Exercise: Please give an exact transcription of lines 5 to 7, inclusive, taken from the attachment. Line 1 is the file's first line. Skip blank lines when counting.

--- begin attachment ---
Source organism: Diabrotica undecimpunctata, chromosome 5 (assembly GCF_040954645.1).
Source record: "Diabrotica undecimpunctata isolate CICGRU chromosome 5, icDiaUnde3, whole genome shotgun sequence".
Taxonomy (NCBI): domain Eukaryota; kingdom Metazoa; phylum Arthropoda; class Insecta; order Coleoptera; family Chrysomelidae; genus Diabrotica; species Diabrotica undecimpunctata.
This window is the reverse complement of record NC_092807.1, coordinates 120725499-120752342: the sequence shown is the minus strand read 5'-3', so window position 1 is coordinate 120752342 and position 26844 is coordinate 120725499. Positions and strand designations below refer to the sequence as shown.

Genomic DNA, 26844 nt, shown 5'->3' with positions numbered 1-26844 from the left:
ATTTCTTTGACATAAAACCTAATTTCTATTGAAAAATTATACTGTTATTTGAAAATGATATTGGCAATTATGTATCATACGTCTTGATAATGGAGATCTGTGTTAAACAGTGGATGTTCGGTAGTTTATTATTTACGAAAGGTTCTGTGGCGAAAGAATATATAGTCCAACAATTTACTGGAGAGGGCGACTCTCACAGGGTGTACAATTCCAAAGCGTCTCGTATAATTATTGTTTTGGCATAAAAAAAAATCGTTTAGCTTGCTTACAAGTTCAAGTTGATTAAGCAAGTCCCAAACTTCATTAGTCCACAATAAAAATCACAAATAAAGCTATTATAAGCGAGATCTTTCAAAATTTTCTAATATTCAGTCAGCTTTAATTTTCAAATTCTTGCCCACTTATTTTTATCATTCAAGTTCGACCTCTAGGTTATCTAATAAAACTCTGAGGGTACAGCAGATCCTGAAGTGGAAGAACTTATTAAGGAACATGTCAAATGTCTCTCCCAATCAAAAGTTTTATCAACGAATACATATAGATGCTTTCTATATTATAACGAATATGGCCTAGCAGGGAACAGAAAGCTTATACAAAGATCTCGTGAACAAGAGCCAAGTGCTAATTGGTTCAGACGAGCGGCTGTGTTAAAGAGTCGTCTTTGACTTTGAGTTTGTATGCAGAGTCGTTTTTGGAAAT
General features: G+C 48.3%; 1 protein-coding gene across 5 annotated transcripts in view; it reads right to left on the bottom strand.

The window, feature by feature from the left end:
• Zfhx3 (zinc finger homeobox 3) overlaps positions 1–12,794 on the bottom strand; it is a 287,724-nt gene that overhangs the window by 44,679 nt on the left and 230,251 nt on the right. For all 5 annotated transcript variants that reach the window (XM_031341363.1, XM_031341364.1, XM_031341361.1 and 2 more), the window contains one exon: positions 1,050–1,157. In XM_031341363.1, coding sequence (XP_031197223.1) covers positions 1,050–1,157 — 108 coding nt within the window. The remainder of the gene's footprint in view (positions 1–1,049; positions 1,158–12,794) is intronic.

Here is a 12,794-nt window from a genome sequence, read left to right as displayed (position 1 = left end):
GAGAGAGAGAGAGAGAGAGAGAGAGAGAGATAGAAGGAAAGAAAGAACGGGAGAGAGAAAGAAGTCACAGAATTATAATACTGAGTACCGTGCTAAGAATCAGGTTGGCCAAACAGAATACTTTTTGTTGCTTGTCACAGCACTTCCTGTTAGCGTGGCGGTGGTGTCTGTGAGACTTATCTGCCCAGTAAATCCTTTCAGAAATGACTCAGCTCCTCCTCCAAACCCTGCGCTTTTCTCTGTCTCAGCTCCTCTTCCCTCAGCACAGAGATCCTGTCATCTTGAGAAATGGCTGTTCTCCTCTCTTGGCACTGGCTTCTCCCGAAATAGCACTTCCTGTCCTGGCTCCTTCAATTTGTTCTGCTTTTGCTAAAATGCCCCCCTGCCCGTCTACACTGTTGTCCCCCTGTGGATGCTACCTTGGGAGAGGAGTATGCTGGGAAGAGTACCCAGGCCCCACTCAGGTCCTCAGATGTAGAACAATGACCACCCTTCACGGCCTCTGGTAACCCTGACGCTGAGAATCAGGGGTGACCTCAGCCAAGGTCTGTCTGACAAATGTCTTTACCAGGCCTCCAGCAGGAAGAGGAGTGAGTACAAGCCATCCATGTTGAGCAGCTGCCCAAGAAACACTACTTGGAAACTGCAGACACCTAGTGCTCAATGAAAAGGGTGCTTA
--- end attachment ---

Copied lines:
Genomic DNA, 26844 nt, shown 5'->3' with positions numbered 1-26844 from the left:
ATTTCTTTGACATAAAACCTAATTTCTATTGAAAAATTATACTGTTATTTGAAAATGATATTGGCAATTATGTATCATACGTCTTGATAATGGAGATCTGTGTTAAACAGTGGATGTTCGGTAGTTTATTATTTACGAAAGGTTCTGTGGCGAAAGAATATATAGTCCAACAATTTACTGGAGAGGGCGACTCTCACAGGGTGTACAATTCCAAAGCGTCTCGTATAATTATTGTTTTGGCATAAAAAAAAATCGTTTAGCTTGCTTACAAGTTCAAGTTGATTAAGCAAGTCCCAAACTTCATTAGTCCACAATAAAAATCACAAATAAAGCTATTATAAGCGAGATCTTTCAAAATTTTCTAATATTCAGTCAGCTTTAATTTTCAAATTCTTGCCCACTTATTTTTATCATTCAAGTTCGACCTCTAGGTTATCTAATAAAACTCTGAGGGTACAGCAGATCCTGAAGTGGAAGAACTTATTAAGGAACATGTCAAATGTCTCTCCCAATCAAAAGTTTTATCAACGAATACATATAGATGCTTTCTATATTATAACGAATATGGCCTAGCAGGGAACAGAAAGCTTATACAAAGATCTCGTGAACAAGAGCCAAGTGCTAATTGGTTCAGACGAGCGGCTGTGTTAAAGAGTCGTCTTTGACTTTGAGTTTGTATGCAGAGTCGTTTTTGGAAAT
General features: G+C 48.3%; 1 protein-coding gene across 5 annotated transcripts in view; it reads right to left on the bottom strand.